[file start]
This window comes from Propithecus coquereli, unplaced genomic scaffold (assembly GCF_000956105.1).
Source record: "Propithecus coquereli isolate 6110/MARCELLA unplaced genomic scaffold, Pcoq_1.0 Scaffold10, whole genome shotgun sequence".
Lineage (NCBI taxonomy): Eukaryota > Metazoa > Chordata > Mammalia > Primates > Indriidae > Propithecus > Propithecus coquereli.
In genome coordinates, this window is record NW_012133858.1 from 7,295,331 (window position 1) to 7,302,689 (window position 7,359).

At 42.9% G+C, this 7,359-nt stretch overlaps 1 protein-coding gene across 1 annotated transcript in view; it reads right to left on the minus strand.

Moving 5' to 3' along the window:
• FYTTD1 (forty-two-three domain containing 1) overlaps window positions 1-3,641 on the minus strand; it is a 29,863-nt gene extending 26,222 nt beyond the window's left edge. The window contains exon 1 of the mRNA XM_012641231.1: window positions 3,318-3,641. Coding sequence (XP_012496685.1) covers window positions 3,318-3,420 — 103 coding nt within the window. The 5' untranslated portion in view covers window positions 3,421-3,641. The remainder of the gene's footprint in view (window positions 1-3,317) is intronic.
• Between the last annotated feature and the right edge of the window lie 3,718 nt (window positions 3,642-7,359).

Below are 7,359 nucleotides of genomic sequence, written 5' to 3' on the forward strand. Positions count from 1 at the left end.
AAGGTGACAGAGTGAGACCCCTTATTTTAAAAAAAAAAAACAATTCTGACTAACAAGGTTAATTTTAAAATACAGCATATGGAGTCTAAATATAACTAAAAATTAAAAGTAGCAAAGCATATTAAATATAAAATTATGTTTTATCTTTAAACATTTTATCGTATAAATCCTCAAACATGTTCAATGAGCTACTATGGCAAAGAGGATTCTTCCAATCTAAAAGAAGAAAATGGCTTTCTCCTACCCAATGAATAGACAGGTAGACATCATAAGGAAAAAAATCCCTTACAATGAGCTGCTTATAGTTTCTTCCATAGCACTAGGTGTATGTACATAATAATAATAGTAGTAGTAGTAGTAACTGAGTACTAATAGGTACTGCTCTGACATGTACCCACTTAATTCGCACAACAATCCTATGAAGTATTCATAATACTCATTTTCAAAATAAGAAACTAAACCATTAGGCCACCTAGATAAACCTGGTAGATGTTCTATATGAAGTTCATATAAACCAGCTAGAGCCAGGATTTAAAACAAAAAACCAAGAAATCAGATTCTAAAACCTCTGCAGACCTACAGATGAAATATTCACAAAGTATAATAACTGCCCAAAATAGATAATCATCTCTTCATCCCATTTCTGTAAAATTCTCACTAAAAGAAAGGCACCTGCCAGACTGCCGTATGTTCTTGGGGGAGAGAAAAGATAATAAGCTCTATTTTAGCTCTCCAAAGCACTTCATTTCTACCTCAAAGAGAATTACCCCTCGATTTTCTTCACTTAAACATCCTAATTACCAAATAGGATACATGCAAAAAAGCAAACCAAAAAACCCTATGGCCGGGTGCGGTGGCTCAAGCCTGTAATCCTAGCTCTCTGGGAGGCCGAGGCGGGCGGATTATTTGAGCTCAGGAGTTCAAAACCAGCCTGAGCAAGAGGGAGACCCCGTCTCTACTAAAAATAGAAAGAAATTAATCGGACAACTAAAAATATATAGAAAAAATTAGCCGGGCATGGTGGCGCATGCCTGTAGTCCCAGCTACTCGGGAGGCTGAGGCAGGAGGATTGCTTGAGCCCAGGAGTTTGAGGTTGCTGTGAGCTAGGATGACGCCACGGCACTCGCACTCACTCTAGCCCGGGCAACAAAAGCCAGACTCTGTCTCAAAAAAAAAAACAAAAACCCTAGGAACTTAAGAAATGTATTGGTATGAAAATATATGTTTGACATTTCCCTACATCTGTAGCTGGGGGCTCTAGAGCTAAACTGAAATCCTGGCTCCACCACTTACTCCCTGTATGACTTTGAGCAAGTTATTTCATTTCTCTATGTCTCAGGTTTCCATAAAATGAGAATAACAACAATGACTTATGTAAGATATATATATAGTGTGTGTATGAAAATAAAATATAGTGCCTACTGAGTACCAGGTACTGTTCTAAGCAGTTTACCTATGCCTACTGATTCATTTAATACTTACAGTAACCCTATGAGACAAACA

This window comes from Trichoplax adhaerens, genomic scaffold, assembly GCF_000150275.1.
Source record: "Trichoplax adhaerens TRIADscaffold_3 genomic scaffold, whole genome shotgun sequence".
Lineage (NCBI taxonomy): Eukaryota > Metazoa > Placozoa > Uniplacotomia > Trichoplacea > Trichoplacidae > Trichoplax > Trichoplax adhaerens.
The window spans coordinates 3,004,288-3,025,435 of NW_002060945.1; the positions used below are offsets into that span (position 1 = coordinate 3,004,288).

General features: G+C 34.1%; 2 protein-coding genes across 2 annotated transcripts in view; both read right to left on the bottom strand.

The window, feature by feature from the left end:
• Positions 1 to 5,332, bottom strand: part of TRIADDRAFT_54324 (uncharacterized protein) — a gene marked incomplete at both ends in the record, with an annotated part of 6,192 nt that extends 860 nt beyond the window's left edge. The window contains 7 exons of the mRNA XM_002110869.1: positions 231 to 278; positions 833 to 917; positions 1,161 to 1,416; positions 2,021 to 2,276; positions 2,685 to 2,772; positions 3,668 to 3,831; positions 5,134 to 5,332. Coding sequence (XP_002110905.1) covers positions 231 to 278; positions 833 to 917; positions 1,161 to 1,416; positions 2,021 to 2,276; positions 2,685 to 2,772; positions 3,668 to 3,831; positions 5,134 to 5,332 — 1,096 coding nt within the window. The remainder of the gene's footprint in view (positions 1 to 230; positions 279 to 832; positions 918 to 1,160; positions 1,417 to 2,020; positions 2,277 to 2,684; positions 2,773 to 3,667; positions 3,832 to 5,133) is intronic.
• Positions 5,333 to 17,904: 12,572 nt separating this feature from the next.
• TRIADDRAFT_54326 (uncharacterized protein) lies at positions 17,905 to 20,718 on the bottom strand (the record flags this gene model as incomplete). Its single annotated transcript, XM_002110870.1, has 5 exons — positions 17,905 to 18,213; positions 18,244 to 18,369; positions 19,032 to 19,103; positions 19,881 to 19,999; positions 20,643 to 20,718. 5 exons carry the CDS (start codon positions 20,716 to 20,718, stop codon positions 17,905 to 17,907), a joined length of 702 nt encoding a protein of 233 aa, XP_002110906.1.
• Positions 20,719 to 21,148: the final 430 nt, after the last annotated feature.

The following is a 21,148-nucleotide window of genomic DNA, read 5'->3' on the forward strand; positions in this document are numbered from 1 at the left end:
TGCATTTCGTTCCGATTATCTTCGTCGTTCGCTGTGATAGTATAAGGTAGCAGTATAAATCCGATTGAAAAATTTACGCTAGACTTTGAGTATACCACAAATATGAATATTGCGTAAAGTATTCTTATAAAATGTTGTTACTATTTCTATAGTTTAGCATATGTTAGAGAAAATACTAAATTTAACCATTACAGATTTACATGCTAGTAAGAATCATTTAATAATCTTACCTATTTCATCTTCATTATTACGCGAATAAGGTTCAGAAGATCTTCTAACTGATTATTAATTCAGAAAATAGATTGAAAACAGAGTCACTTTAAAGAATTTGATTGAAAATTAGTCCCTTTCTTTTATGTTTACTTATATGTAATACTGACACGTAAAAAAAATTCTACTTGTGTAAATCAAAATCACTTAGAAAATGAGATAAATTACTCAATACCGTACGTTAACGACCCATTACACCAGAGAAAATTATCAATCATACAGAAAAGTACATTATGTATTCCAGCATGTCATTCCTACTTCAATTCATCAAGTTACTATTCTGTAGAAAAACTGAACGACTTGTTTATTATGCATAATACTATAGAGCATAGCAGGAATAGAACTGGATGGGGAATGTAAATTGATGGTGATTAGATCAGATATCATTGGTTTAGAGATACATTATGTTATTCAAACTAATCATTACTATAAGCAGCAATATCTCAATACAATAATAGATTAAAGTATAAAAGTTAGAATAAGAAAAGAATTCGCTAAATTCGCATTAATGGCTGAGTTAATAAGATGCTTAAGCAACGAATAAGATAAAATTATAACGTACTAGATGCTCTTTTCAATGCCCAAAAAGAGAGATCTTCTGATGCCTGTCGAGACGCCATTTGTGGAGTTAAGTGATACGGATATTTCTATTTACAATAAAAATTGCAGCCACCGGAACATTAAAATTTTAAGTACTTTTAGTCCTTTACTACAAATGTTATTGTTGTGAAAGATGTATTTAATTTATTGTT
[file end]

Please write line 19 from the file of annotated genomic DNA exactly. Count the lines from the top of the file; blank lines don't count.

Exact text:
• TRIADDRAFT_54326 (uncharacterized protein) lies at positions 17,905 to 20,718 on the bottom strand (the record flags this gene model as incomplete). Its single annotated transcript, XM_002110870.1, has 5 exons — positions 17,905 to 18,213; positions 18,244 to 18,369; positions 19,032 to 19,103; positions 19,881 to 19,999; positions 20,643 to 20,718. 5 exons carry the CDS (start codon positions 20,716 to 20,718, stop codon positions 17,905 to 17,907), a joined length of 702 nt encoding a protein of 233 aa, XP_002110906.1.